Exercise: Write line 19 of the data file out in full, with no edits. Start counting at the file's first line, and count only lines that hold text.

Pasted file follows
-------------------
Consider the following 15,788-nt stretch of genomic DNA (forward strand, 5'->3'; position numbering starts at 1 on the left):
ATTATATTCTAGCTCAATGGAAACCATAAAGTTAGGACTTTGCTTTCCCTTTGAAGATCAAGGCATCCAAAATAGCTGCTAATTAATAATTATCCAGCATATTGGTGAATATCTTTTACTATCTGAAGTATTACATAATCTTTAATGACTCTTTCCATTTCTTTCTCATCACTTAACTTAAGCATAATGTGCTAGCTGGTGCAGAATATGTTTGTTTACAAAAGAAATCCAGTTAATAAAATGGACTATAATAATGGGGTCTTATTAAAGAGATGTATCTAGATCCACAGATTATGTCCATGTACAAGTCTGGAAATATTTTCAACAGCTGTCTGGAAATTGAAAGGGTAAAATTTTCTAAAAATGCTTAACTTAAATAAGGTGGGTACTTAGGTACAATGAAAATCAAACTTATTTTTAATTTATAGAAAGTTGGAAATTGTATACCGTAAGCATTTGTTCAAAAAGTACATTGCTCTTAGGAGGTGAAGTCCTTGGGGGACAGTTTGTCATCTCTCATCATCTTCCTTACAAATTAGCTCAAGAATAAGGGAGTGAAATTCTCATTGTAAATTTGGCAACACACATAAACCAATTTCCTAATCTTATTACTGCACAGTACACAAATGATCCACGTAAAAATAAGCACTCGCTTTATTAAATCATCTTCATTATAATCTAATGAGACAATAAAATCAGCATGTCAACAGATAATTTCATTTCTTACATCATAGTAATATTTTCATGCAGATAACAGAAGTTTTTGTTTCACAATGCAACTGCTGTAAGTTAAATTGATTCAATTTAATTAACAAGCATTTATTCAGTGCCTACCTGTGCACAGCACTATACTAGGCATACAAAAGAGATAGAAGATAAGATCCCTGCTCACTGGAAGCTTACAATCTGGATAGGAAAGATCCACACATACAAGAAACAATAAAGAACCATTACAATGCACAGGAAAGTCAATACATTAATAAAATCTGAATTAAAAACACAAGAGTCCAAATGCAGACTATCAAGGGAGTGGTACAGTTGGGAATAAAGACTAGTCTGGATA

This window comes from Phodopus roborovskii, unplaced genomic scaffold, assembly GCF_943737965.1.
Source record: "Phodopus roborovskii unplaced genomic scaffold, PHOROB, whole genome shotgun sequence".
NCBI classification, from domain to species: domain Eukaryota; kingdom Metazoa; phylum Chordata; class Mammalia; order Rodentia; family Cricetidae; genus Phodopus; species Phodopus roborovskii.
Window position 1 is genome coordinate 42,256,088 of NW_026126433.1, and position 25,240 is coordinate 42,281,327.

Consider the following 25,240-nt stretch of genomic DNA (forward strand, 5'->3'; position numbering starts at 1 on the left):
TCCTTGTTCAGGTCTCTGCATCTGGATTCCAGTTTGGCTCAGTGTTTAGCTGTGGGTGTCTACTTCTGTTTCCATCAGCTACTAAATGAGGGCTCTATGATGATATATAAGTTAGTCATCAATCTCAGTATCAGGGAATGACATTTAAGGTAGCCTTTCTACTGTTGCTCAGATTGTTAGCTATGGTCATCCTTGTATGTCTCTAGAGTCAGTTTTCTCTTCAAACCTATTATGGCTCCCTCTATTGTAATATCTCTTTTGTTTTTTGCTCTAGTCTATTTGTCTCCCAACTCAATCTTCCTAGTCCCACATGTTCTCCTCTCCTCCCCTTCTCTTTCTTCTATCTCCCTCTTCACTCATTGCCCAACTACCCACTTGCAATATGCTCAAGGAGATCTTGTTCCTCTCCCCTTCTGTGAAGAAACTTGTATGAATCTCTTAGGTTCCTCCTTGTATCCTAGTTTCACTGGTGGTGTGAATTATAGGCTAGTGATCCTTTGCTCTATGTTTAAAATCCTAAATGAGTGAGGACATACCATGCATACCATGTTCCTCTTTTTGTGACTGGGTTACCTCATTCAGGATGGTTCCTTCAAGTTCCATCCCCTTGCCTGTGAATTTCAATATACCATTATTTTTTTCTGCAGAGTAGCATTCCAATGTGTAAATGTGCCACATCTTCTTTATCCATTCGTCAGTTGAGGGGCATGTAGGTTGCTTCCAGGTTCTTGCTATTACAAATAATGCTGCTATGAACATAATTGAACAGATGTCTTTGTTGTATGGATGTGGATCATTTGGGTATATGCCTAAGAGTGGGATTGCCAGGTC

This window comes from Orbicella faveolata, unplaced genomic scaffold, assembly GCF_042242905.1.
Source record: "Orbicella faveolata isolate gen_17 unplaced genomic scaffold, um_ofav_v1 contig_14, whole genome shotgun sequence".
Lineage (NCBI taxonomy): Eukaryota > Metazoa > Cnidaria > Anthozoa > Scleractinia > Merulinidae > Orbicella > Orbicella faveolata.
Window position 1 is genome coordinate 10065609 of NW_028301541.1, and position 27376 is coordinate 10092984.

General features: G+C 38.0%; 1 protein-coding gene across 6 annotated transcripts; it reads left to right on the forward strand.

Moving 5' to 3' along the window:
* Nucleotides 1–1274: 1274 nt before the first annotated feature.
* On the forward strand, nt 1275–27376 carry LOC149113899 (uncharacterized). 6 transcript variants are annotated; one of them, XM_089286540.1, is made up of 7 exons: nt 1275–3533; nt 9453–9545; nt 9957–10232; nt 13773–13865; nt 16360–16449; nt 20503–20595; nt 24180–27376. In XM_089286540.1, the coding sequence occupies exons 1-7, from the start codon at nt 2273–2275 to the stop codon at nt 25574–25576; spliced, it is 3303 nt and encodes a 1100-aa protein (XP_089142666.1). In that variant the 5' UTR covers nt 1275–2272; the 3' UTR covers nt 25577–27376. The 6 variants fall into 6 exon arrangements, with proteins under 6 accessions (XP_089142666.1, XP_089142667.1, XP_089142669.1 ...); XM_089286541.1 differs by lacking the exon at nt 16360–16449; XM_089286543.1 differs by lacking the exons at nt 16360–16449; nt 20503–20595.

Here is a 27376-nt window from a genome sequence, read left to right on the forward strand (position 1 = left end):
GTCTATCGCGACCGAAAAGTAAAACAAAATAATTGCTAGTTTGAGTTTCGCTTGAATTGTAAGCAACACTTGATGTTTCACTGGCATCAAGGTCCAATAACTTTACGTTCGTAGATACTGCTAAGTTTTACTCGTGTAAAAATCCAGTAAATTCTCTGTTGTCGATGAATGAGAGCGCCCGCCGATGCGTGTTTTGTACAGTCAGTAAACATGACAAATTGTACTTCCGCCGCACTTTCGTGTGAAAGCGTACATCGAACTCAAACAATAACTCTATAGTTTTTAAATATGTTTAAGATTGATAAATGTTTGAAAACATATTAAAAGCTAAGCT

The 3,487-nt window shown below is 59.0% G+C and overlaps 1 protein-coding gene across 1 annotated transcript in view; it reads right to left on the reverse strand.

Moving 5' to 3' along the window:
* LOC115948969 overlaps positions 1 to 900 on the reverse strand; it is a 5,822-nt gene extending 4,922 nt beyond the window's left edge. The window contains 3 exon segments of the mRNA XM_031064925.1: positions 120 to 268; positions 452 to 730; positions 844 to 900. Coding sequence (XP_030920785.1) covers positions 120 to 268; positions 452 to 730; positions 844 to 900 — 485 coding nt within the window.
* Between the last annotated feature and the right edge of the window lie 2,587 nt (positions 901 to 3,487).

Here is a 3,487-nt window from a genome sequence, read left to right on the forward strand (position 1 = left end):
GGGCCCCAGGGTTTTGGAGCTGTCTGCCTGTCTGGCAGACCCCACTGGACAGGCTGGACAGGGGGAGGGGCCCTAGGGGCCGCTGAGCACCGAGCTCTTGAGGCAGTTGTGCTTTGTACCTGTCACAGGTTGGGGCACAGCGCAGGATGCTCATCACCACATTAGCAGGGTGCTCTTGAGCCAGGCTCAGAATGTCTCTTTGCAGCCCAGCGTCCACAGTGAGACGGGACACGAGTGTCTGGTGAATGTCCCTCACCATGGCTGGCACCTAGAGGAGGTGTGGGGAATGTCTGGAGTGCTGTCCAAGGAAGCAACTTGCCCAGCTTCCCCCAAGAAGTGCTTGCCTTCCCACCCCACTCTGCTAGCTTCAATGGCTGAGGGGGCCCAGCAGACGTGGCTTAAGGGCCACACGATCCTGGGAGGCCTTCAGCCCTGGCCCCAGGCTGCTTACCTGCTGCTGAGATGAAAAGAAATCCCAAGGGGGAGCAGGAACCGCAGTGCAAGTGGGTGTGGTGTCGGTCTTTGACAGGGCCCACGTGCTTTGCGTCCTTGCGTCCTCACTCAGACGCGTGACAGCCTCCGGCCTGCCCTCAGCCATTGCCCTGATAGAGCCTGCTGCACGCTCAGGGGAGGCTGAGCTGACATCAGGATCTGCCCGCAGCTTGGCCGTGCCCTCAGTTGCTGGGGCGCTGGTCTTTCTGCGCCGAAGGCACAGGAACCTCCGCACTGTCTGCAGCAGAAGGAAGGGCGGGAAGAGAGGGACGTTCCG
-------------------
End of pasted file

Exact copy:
The 3,487-nt window shown below is 59.0% G+C and overlaps 1 protein-coding gene across 1 annotated transcript in view; it reads right to left on the reverse strand.